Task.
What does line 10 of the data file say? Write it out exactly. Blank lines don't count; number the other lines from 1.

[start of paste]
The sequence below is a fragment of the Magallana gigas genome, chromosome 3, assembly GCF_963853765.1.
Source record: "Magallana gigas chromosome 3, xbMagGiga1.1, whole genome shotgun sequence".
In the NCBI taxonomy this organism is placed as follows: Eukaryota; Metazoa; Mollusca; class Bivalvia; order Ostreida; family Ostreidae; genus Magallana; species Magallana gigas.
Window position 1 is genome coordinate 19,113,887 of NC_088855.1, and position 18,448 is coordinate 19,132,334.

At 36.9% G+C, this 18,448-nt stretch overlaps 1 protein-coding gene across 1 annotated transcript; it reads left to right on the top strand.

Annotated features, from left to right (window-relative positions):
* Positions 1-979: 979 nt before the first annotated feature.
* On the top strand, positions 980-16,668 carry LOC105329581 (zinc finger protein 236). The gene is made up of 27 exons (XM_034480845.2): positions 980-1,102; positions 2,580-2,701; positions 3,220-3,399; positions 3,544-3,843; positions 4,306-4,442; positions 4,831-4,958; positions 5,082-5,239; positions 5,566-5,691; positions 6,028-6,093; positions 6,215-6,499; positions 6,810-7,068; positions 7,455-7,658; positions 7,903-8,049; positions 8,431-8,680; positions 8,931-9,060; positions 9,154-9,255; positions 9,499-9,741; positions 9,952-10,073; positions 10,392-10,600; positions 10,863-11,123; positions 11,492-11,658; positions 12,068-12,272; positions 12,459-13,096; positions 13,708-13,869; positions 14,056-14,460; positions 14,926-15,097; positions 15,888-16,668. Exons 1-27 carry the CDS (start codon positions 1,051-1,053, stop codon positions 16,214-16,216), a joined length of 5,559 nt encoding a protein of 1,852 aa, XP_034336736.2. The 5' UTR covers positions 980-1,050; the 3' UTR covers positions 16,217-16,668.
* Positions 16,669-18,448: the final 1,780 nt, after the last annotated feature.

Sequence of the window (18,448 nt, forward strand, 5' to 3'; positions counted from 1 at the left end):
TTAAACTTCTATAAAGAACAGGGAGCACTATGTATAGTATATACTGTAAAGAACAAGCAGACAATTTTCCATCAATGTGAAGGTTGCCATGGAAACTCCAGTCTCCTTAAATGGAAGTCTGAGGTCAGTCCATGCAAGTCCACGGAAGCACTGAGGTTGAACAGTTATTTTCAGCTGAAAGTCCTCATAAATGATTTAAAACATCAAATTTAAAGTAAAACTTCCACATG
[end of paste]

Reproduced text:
Sequence of the window (18,448 nt, forward strand, 5' to 3'; positions counted from 1 at the left end):